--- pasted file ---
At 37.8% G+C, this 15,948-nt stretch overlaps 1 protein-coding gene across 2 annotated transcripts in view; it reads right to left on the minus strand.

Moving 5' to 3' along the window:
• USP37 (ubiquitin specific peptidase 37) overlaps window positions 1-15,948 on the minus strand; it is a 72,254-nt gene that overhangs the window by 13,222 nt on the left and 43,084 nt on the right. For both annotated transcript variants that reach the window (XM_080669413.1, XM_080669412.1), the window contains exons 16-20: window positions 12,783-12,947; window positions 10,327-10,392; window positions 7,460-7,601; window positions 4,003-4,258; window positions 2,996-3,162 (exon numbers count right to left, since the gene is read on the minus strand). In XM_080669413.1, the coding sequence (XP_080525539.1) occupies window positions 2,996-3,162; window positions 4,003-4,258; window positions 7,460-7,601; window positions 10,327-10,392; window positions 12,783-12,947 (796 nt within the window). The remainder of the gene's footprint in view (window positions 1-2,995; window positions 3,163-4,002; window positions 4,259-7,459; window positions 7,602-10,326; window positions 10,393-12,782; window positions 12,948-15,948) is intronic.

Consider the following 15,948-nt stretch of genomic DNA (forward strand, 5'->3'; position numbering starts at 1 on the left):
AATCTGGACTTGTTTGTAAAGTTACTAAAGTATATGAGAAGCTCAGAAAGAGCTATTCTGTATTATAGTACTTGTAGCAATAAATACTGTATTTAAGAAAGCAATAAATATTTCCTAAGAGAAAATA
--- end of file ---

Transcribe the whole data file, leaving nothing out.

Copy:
At 37.8% G+C, this 15,948-nt stretch overlaps 1 protein-coding gene across 2 annotated transcripts in view; it reads right to left on the minus strand.

Moving 5' to 3' along the window:
• USP37 (ubiquitin specific peptidase 37) overlaps window positions 1-15,948 on the minus strand; it is a 72,254-nt gene that overhangs the window by 13,222 nt on the left and 43,084 nt on the right. For both annotated transcript variants that reach the window (XM_080669413.1, XM_080669412.1), the window contains exons 16-20: window positions 12,783-12,947; window positions 10,327-10,392; window positions 7,460-7,601; window positions 4,003-4,258; window positions 2,996-3,162 (exon numbers count right to left, since the gene is read on the minus strand). In XM_080669413.1, the coding sequence (XP_080525539.1) occupies window positions 2,996-3,162; window positions 4,003-4,258; window positions 7,460-7,601; window positions 10,327-10,392; window positions 12,783-12,947 (796 nt within the window). The remainder of the gene's footprint in view (window positions 1-2,995; window positions 3,163-4,002; window positions 4,259-7,459; window positions 7,602-10,326; window positions 10,393-12,782; window positions 12,948-15,948) is intronic.

Consider the following 15,948-nt stretch of genomic DNA (forward strand, 5'->3'; position numbering starts at 1 on the left):
AATCTGGACTTGTTTGTAAAGTTACTAAAGTATATGAGAAGCTCAGAAAGAGCTATTCTGTATTATAGTACTTGTAGCAATAAATACTGTATTTAAGAAAGCAATAAATATTTCCTAAGAGAAAATA